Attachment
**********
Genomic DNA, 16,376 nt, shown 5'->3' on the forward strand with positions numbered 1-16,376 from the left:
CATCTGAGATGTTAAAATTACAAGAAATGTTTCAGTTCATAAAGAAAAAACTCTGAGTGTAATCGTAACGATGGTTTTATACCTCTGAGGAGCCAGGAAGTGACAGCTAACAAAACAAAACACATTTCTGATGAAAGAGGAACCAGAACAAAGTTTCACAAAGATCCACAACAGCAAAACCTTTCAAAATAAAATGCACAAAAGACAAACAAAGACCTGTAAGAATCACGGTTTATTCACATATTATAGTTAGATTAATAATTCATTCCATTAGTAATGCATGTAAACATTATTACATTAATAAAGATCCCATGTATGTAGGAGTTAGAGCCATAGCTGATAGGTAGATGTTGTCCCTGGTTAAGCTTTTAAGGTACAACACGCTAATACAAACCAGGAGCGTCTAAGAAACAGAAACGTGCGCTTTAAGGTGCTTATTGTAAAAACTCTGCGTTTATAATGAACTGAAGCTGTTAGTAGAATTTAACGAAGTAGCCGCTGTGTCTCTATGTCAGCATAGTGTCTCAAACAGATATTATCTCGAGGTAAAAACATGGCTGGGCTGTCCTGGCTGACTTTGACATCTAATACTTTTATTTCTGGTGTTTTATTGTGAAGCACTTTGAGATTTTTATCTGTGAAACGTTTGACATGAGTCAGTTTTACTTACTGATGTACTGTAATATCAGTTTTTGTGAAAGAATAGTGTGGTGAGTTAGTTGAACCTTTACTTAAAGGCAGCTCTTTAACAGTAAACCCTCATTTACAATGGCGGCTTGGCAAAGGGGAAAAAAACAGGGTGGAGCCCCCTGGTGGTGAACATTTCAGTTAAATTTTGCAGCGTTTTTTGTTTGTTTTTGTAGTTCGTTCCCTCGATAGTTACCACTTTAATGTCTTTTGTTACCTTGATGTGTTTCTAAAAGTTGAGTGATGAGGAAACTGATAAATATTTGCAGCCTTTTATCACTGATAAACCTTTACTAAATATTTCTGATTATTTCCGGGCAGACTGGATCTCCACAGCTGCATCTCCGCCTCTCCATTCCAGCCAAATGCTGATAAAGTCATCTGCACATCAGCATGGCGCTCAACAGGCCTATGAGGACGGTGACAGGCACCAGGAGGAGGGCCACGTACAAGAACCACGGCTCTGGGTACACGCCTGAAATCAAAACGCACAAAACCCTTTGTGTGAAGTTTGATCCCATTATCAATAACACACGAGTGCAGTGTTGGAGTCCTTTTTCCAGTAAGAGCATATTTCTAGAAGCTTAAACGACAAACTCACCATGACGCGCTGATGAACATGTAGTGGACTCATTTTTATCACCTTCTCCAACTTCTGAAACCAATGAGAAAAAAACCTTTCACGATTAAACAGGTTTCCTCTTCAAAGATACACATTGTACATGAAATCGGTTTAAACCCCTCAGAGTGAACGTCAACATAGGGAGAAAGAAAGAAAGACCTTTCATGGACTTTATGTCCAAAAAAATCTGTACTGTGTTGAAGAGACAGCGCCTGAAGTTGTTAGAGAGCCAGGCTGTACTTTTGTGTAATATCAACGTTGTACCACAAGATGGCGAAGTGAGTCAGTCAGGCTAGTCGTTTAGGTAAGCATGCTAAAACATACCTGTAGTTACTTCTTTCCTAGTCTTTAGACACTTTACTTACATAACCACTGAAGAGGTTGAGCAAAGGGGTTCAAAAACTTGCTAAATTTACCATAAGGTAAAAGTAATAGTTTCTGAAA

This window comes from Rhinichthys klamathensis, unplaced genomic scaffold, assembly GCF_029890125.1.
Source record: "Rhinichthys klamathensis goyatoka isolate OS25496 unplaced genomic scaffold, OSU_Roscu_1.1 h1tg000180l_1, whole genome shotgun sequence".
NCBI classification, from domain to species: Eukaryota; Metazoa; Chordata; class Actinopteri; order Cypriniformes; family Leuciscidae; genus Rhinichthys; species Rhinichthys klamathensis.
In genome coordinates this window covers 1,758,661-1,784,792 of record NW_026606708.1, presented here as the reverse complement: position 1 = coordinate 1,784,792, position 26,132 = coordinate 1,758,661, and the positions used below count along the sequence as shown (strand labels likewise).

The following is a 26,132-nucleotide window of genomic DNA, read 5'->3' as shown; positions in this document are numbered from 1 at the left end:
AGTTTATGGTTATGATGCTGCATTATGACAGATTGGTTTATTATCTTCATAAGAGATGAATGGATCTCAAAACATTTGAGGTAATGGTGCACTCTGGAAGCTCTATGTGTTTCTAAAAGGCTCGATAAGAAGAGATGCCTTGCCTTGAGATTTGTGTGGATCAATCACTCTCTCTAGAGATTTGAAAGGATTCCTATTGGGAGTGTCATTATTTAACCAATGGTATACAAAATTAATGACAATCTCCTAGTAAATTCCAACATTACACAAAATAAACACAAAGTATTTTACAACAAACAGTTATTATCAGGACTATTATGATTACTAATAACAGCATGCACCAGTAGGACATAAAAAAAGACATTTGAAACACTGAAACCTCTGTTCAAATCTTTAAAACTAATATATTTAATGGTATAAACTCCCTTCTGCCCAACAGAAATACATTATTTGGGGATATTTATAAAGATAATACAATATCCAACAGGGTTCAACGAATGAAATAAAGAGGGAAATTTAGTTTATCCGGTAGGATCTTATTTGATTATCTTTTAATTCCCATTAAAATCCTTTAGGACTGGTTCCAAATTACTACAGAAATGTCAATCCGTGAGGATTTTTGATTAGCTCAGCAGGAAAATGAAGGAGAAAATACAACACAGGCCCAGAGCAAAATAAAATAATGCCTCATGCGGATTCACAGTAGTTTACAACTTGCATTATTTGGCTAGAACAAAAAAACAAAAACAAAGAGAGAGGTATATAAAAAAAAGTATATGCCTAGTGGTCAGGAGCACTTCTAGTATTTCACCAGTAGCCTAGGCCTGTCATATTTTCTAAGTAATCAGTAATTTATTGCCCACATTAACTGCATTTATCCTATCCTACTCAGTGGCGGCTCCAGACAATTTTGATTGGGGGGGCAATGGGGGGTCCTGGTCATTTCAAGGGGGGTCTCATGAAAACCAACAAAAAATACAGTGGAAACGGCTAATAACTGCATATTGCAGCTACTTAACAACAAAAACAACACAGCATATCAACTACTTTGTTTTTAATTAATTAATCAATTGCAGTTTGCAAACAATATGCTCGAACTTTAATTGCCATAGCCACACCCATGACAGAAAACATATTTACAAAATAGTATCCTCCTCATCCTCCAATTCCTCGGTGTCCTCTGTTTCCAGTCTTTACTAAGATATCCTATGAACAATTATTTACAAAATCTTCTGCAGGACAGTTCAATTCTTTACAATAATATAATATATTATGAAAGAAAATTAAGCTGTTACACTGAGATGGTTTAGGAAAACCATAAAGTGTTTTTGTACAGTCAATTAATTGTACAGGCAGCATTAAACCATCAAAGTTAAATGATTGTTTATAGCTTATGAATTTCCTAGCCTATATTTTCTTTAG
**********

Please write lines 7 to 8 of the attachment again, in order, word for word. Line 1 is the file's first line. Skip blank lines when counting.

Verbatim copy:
The following is a 26,132-nucleotide window of genomic DNA, read 5'->3' as shown; positions in this document are numbered from 1 at the left end:
AGTTTATGGTTATGATGCTGCATTATGACAGATTGGTTTATTATCTTCATAAGAGATGAATGGATCTCAAAACATTTGAGGTAATGGTGCACTCTGGAAGCTCTATGTGTTTCTAAAAGGCTCGATAAGAAGAGATGCCTTGCCTTGAGATTTGTGTGGATCAATCACTCTCTCTAGAGATTTGAAAGGATTCCTATTGGGAGTGTCATTATTTAACCAATGGTATACAAAATTAATGACAATCTCCTAGTAAATTCCAACATTACACAAAATAAACACAAAGTATTTTACAACAAACAGTTATTATCAGGACTATTATGATTACTAATAACAGCATGCACCAGTAGGACATAAAAAAAGACATTTGAAACACTGAAACCTCTGTTCAAATCTTTAAAACTAATATATTTAATGGTATAAACTCCCTTCTGCCCAACAGAAATACATTATTTGGGGATATTTATAAAGATAATACAATATCCAACAGGGTTCAACGAATGAAATAAAGAGGGAAATTTAGTTTATCCGGTAGGATCTTATTTGATTATCTTTTAATTCCCATTAAAATCCTTTAGGACTGGTTCCAAATTACTACAGAAATGTCAATCCGTGAGGATTTTTGATTAGCTCAGCAGGAAAATGAAGGAGAAAATACAACACAGGCCCAGAGCAAAATAAAATAATGCCTCATGCGGATTCACAGTAGTTTACAACTTGCATTATTTGGCTAGAACAAAAAAACAAAAACAAAGAGAGAGGTATATAAAAAAAAGTATATGCCTAGTGGTCAGGAGCACTTCTAGTATTTCACCAGTAGCCTAGGCCTGTCATATTTTCTAAGTAATCAGTAATTTATTGCCCACATTAACTGCATTTATCCTATCCTACTCAGTGGCGGCTCCAGACAATTTTGATTGGGGGGGCAATGGGGGGTCCTGGTCATTTCAAGGGGGGTCTCATGAAAACCAACAAAAAATACAGTGGAAACGGCTAATAACTGCATATTGCAGCTACTTAACAACAAAAACAACACAGCATATCAACTACTTTGTTTTTAATTAATTAATCAATTGCAGTTTGCAAACAATATGCTCGAACTTTAATTGCCATAGCCACACCCATGACAGAAAACATATTTACAAAATAGTATCCTCCTCATCCTCCAATTCCTCGGTGTCCTCTGTTTCCAGTCTTTACTAAGATATCCTATGAACAATTATTTACAAAATCTTCTGCAGGACAGTTCAATTCTTTACAATAATATAATATATTATGAAAGAAAATTAAGCTGTTACACTGAGATGGTTTAGGAAAACCATAAAGTGTTTTTGTACAGTCAATTAATTGTACAGGCAGCATTAAACCATCAAAGTTAAATGATTGTTTATAGCTTATGAATTTCCTAGCCTATATTTTCTTTAG